UK – David Blunkett, the new secretary of state for work and pensions, is to address the National Association of Pension Funds’ annual conference later this week.

The NAPF said Blunkett would speak on Thursday, in a slot originally planned for his predecessor Alan Johnson. Blunkett returned to the government in a post-election reshuffle. Johnson had been at the DWP for nine months.

A report in the Financial Times today said Blunkett was already at odds with the powerful chancellor Gordon Brown over pensions policy. Blunkett says there are “no off-limits” in the reform agenda. He told the BBC in an interview: “We need to be able to address quickly, decisively where we are going.”

“This is a particular challenge,” Blunkett said in a statement. “Everyone is aware of the critical nature of the review undertaken by Adair Turner, the former Director General of the CBI. This will clearly be one of the priorities of the new ministerial team, as will be the reform of incapacity benefit announced by my predecessor Alan Johnson.

“I shall also be seeking views and consulting widely on further comprehensive reforms of the welfare state, including entitlement to benefit by those capable of work and who do not have family responsibilities such as childcare.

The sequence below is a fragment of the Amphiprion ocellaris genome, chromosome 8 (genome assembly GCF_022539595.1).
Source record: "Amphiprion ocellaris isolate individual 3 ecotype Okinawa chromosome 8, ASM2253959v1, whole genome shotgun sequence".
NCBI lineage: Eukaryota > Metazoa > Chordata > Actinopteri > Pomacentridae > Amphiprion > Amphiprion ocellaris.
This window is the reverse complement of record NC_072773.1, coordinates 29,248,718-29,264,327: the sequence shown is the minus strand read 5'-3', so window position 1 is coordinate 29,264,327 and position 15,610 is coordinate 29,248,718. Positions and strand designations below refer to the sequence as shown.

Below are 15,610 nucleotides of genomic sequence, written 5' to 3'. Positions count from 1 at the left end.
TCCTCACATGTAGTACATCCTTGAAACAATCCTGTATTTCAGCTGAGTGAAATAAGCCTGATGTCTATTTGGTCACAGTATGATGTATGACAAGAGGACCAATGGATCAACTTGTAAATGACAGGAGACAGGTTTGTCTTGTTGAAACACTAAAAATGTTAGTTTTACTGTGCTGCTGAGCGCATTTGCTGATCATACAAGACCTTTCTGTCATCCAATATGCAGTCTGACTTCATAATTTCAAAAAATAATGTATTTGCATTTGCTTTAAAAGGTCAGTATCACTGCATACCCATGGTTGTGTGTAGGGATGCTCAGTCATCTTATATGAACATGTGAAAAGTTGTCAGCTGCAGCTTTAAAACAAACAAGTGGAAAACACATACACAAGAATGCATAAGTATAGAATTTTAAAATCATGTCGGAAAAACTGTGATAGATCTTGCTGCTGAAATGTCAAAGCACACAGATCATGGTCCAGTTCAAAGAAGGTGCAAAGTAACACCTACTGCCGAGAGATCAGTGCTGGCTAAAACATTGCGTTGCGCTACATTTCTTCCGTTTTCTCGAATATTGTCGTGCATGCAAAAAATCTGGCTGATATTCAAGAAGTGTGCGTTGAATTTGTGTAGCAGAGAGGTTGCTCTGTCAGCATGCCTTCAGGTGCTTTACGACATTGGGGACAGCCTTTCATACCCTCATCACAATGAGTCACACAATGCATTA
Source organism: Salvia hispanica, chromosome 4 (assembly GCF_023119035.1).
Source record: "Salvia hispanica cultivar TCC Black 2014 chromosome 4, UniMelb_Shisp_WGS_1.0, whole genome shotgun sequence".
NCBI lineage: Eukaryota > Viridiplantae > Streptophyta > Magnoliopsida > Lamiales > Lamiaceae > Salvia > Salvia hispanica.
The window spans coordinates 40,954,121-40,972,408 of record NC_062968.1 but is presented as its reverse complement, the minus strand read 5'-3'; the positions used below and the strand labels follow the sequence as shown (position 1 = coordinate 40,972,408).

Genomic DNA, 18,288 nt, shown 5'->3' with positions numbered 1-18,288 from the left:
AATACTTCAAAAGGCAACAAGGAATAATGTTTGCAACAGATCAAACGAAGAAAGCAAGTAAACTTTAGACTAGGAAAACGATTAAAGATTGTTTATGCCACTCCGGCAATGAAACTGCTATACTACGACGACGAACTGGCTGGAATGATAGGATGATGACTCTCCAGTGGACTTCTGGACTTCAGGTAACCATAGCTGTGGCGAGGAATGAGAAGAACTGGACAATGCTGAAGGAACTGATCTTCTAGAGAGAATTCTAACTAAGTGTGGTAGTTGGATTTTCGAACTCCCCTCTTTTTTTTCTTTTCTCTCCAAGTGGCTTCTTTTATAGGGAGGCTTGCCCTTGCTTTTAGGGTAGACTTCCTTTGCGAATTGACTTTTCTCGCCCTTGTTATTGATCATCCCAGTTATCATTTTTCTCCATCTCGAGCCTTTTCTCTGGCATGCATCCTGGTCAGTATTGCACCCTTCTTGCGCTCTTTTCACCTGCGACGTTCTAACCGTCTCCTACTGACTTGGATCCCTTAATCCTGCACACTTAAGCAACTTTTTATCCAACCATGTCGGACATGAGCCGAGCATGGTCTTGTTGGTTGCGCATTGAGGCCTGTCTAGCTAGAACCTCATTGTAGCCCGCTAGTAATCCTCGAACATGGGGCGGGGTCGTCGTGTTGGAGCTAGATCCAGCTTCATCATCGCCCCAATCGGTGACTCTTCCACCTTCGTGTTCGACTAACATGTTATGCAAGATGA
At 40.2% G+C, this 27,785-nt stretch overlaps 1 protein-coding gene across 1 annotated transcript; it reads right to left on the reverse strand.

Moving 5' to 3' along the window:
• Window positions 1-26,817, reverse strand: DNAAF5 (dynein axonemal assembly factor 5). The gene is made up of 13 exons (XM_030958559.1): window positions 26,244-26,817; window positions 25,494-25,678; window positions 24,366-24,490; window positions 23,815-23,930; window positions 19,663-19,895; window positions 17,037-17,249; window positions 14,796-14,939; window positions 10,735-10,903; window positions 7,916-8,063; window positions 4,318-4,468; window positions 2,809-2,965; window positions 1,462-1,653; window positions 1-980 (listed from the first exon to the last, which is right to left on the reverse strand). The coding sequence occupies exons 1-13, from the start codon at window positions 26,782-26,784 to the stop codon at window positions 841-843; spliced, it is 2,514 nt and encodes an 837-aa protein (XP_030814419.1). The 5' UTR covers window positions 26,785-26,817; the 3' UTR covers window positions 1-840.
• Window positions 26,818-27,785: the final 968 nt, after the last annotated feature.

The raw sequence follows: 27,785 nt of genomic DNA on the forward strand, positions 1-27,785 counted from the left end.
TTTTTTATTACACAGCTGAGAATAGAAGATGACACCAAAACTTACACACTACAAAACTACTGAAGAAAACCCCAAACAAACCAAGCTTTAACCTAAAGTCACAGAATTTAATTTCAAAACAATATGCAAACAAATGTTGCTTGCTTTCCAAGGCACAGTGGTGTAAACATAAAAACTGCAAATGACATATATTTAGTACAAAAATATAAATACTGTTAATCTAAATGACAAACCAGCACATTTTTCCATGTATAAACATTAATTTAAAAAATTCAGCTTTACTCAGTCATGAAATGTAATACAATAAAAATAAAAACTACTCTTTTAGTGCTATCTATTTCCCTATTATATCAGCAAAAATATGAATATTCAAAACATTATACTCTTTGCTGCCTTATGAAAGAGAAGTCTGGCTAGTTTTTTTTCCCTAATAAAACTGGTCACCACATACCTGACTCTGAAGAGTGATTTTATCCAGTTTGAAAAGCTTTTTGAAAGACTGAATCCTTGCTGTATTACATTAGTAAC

“However, it is my intention that we should engage in as wide a consultation as possible, both with those affected by government policy and the many groups and individuals who have expertise in the variety of policy areas covered by the Department.

“I will therefore not be making immediate substantial policy announcements until I have had the opportunity to listen, take advice and to reflect on the challenges that face us. Nothing however is off limits in terms of the radical appraisal of the reform agenda.”

Meanwhile, a survey from Capita Hartshead found further evidence that final salary schemes were being closed to new entrants.

And it found that 61% of schemes now outsource pensions administration as part of a company policy to outsource non-core activities.